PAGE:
(Photos courtesy of the Cincinnati Bengals)
Talk of Fame Network
Marvin Lewis is the winningest coach in Cincinnati Bengals’ history. He’s also the second longest tenured coach in the NFL. So he must be doing something right … and he is – like winning three division titles and taking the Bengals to an unprecedented four straight playoff appearances.
But that’s where the trouble begins. He hasn’t won a playoff game. Ever. In fact, he’s 0-6 in them, which begs the question: How does he get the Bengals over that hump?
So we asked him.
“We’re trying turn over every rock we can to figure it out,” he said on the latest Talk of Fame Network broadcast. “There’s no doubt about it. Nobody here has more on the line than myself, Mike Brown and Andy Dalton in that situation.
“So, from how we eat, how we train, how we practice, how we prepare. Everything that way (is examined). Unfortunately, you don’t get a chance to start at that level. We have to earn our way back to that level, and that’s what we’re busy doing right now. If we’re fortunate to be back in that position, I hope to be there with a healthier football team and with a team that has a better eye on the target and quite a bit of focus and resolve.”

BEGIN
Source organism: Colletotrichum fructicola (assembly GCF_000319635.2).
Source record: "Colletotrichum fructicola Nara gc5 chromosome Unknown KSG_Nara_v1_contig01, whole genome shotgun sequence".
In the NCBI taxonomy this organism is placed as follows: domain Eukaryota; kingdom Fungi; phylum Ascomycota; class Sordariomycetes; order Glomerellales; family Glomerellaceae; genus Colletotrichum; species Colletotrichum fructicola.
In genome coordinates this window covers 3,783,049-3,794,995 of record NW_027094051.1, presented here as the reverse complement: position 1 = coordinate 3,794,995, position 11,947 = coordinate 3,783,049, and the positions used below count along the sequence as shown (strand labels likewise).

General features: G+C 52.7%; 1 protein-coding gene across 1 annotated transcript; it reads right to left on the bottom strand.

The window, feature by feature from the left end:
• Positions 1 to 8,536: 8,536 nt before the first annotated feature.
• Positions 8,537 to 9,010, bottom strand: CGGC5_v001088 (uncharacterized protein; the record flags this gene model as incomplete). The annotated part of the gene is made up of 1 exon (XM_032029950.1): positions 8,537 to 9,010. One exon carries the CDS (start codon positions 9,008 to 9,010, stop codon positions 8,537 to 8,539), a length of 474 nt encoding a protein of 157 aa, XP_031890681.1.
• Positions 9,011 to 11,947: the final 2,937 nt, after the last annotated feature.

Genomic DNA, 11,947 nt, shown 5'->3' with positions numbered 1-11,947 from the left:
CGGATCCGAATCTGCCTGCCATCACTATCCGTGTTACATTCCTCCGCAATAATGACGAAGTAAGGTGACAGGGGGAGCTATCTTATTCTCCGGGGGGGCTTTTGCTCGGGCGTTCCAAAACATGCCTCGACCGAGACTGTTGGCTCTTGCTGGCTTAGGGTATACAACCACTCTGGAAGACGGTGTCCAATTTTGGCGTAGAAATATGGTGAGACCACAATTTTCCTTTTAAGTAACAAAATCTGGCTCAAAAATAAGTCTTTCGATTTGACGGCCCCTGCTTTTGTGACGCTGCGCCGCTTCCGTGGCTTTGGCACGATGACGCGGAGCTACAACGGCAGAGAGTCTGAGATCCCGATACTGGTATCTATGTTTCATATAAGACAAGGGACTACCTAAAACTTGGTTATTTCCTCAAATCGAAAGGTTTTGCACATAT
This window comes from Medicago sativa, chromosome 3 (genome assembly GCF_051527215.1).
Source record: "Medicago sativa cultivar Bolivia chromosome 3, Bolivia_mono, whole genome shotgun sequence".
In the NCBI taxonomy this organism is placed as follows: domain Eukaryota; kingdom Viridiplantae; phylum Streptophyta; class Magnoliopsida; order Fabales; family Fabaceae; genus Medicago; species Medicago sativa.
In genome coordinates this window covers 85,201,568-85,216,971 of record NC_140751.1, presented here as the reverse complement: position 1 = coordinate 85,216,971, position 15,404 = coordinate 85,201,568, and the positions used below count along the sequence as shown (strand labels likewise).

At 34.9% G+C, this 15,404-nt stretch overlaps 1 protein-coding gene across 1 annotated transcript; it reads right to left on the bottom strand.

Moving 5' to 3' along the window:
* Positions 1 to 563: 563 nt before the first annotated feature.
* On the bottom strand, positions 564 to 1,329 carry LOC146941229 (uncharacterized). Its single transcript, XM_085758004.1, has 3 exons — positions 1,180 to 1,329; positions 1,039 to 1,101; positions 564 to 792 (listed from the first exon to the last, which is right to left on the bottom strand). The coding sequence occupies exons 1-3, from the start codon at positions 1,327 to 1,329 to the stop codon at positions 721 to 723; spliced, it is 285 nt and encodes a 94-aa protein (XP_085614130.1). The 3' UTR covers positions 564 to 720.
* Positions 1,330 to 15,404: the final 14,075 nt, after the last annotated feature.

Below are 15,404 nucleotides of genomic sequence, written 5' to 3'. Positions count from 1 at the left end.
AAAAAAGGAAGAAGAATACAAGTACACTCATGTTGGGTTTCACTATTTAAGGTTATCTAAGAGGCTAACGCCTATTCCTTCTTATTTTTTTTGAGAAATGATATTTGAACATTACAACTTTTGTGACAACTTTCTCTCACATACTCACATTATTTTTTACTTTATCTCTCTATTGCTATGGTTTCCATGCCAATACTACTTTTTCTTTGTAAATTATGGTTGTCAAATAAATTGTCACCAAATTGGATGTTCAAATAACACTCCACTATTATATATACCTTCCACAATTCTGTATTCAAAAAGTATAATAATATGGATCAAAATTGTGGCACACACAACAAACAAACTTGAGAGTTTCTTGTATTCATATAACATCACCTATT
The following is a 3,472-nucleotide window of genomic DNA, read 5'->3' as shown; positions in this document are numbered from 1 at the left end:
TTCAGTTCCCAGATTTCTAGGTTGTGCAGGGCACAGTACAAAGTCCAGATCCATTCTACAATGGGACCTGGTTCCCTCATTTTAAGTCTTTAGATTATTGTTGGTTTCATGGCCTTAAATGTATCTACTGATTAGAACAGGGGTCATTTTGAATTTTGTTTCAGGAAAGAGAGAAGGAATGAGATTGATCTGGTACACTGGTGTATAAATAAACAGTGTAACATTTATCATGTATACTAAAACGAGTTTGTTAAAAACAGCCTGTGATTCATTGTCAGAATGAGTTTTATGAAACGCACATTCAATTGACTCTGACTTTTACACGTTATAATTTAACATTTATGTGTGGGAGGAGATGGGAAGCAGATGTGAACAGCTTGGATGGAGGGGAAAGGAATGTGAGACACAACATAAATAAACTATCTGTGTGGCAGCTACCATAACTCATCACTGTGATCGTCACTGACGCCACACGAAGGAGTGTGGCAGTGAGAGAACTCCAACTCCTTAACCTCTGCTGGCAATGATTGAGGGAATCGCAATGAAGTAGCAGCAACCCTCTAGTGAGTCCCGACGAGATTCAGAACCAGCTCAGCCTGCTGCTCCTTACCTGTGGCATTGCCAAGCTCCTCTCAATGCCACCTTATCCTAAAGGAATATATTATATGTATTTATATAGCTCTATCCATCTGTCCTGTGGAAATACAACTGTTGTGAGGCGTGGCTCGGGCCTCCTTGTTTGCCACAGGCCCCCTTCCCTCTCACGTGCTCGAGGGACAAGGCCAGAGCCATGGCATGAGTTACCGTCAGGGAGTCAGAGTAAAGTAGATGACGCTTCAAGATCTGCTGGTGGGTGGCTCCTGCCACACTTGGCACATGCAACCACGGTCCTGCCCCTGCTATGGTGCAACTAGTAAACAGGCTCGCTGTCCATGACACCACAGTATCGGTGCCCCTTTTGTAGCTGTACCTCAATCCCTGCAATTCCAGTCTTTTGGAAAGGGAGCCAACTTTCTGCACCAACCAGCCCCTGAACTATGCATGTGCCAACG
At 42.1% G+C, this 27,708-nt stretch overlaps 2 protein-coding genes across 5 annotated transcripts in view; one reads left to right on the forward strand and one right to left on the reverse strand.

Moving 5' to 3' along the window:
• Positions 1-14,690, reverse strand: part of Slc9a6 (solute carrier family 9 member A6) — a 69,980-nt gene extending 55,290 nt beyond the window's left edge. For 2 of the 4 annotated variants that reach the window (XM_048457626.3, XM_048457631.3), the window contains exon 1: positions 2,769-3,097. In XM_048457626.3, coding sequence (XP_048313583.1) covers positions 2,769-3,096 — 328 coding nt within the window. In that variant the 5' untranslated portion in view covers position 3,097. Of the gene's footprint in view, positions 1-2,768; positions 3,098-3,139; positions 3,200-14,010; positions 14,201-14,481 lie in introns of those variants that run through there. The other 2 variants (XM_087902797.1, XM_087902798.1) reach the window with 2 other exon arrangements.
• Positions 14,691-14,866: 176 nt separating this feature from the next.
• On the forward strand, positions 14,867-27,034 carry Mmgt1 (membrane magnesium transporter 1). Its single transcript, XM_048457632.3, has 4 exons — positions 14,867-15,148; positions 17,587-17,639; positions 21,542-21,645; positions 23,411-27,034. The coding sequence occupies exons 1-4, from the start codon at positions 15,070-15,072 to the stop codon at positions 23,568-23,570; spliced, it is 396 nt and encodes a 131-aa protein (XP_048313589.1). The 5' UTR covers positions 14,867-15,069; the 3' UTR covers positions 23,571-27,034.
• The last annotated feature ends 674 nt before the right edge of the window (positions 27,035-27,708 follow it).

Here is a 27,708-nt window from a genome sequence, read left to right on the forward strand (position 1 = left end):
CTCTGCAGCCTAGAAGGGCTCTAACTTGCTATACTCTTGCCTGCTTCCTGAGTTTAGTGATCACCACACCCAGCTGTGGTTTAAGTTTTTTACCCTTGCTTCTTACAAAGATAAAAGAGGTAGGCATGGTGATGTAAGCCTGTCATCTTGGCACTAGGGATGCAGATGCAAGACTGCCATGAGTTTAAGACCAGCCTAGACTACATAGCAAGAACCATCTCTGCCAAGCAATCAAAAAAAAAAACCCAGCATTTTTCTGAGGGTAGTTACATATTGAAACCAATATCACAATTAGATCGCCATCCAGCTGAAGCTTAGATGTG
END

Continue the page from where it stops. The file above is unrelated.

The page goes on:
Lewis competes in one of the toughest and most competitive divisions in the NFL. In fact, three teams from the AFC North – the Bengals, Pittsburgh Steelers and Baltimore Ravens – graduated to the playoffs last year, with the Steelers and Ravens representing the AFC in four of the 12 Super Bowls since Lewis joined the Bengals in 2003.
Bill Walsh once said nobody should coach in the same place more than 10 years, but Lewis must not have been paying attention. This is his 13th season in Cincinnati, second only to Bill Belichick’s 16 years in New England among current NFL coaches. One difference: Belichick operates in a division he owns. Lewis has had to fight for survival in his 12 seasons in the AFC North, and he’s done so well he gained a contract extension earlier this year.
So was Walsh wrong? No, said Lewis.
“This is a different era,” he said. “The players are changing every three or four years. So that’s a little bit different. We’ve changed out many of the players, where in the NFL of the past those guys would stay seven, eight or nine years with the same club.
“Now with free agency and so forth, there’s an evolution of players, a matriculation, a growth and a graduation that occurs, and you’re constantly cycling through new players all the time — which is a little bit different than it was. When you know that your words are no longer… when they’re falling on deaf ears. … it’s time to move on.”